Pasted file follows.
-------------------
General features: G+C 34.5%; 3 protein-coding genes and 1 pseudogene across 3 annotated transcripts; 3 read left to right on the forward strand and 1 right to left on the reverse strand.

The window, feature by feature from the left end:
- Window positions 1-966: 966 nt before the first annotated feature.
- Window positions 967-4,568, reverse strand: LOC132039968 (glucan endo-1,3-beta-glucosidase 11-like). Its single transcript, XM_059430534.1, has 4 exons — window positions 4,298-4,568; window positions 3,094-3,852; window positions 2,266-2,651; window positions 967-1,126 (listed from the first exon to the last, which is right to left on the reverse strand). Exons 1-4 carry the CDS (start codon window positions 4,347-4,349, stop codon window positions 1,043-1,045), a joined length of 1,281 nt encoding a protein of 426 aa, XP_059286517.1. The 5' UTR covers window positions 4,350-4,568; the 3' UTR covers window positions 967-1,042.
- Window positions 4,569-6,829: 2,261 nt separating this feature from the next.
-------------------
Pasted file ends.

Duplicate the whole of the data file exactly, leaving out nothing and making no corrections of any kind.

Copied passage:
General features: G+C 34.5%; 3 protein-coding genes and 1 pseudogene across 3 annotated transcripts; 3 read left to right on the forward strand and 1 right to left on the reverse strand.

The window, feature by feature from the left end:
- Window positions 1-966: 966 nt before the first annotated feature.
- Window positions 967-4,568, reverse strand: LOC132039968 (glucan endo-1,3-beta-glucosidase 11-like). Its single transcript, XM_059430534.1, has 4 exons — window positions 4,298-4,568; window positions 3,094-3,852; window positions 2,266-2,651; window positions 967-1,126 (listed from the first exon to the last, which is right to left on the reverse strand). Exons 1-4 carry the CDS (start codon window positions 4,347-4,349, stop codon window positions 1,043-1,045), a joined length of 1,281 nt encoding a protein of 426 aa, XP_059286517.1. The 5' UTR covers window positions 4,350-4,568; the 3' UTR covers window positions 967-1,042.
- Window positions 4,569-6,829: 2,261 nt separating this feature from the next.